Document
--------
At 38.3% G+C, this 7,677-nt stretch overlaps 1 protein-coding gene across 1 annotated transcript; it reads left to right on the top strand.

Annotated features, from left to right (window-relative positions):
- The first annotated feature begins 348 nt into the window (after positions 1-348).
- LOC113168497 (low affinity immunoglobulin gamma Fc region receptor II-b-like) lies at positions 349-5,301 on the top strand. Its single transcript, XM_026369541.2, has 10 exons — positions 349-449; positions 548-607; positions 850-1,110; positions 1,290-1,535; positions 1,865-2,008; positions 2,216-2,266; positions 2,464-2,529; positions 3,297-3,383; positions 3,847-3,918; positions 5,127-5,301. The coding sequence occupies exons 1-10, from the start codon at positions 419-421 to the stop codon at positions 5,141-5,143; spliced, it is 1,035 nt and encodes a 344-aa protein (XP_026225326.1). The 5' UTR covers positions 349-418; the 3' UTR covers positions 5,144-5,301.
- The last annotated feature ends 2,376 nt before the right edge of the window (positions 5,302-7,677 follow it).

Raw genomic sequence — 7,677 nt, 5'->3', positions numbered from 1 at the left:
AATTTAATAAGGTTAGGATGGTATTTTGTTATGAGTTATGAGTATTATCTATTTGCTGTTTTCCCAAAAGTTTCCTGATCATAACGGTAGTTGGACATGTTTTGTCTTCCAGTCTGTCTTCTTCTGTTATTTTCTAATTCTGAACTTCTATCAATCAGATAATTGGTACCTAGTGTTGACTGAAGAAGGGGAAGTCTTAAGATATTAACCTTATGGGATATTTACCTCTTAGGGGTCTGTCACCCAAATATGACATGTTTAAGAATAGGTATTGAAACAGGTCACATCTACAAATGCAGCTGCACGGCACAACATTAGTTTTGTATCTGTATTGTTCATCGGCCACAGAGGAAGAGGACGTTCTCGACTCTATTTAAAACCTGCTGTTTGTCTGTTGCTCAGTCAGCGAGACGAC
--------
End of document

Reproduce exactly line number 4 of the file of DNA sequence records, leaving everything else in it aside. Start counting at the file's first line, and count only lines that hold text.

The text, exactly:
- LOC113168497 (low affinity immunoglobulin gamma Fc region receptor II-b-like) lies at positions 349-5,301 on the top strand. Its single transcript, XM_026369541.2, has 10 exons — positions 349-449; positions 548-607; positions 850-1,110; positions 1,290-1,535; positions 1,865-2,008; positions 2,216-2,266; positions 2,464-2,529; positions 3,297-3,383; positions 3,847-3,918; positions 5,127-5,301. The coding sequence occupies exons 1-10, from the start codon at positions 419-421 to the stop codon at positions 5,141-5,143; spliced, it is 1,035 nt and encodes a 344-aa protein (XP_026225326.1). The 5' UTR covers positions 349-418; the 3' UTR covers positions 5,144-5,301.